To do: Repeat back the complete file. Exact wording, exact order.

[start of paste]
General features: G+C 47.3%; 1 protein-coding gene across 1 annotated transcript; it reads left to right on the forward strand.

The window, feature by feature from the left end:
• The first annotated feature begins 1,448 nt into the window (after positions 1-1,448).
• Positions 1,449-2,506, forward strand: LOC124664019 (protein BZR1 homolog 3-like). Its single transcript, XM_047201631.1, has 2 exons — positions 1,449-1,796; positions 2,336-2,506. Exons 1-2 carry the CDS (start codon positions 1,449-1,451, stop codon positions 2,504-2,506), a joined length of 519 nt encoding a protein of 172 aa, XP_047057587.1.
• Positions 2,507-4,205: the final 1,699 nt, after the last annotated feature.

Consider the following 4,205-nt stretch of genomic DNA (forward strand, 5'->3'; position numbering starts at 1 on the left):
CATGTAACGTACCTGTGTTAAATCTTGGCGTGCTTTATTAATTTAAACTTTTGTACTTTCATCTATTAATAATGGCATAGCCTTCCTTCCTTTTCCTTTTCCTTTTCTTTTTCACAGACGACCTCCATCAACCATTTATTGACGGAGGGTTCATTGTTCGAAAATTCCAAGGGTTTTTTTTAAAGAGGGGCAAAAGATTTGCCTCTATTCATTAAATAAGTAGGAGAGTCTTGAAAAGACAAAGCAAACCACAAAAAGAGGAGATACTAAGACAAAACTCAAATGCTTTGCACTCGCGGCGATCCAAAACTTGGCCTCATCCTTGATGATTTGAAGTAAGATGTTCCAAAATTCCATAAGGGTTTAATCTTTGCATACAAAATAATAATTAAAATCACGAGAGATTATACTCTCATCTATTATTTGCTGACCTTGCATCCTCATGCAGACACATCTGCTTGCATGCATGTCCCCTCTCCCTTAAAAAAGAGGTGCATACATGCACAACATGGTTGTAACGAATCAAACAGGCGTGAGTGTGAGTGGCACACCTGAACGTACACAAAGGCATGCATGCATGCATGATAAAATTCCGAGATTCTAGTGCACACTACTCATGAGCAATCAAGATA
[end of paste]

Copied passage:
General features: G+C 47.3%; 1 protein-coding gene across 1 annotated transcript; it reads left to right on the forward strand.

The window, feature by feature from the left end:
• The first annotated feature begins 1,448 nt into the window (after positions 1-1,448).
• Positions 1,449-2,506, forward strand: LOC124664019 (protein BZR1 homolog 3-like). Its single transcript, XM_047201631.1, has 2 exons — positions 1,449-1,796; positions 2,336-2,506. Exons 1-2 carry the CDS (start codon positions 1,449-1,451, stop codon positions 2,504-2,506), a joined length of 519 nt encoding a protein of 172 aa, XP_047057587.1.
• Positions 2,507-4,205: the final 1,699 nt, after the last annotated feature.

Consider the following 4,205-nt stretch of genomic DNA (forward strand, 5'->3'; position numbering starts at 1 on the left):
CATGTAACGTACCTGTGTTAAATCTTGGCGTGCTTTATTAATTTAAACTTTTGTACTTTCATCTATTAATAATGGCATAGCCTTCCTTCCTTTTCCTTTTCCTTTTCTTTTTCACAGACGACCTCCATCAACCATTTATTGACGGAGGGTTCATTGTTCGAAAATTCCAAGGGTTTTTTTTAAAGAGGGGCAAAAGATTTGCCTCTATTCATTAAATAAGTAGGAGAGTCTTGAAAAGACAAAGCAAACCACAAAAAGAGGAGATACTAAGACAAAACTCAAATGCTTTGCACTCGCGGCGATCCAAAACTTGGCCTCATCCTTGATGATTTGAAGTAAGATGTTCCAAAATTCCATAAGGGTTTAATCTTTGCATACAAAATAATAATTAAAATCACGAGAGATTATACTCTCATCTATTATTTGCTGACCTTGCATCCTCATGCAGACACATCTGCTTGCATGCATGTCCCCTCTCCCTTAAAAAAGAGGTGCATACATGCACAACATGGTTGTAACGAATCAAACAGGCGTGAGTGTGAGTGGCACACCTGAACGTACACAAAGGCATGCATGCATGCATGATAAAATTCCGAGATTCTAGTGCACACTACTCATGAGCAATCAAGATA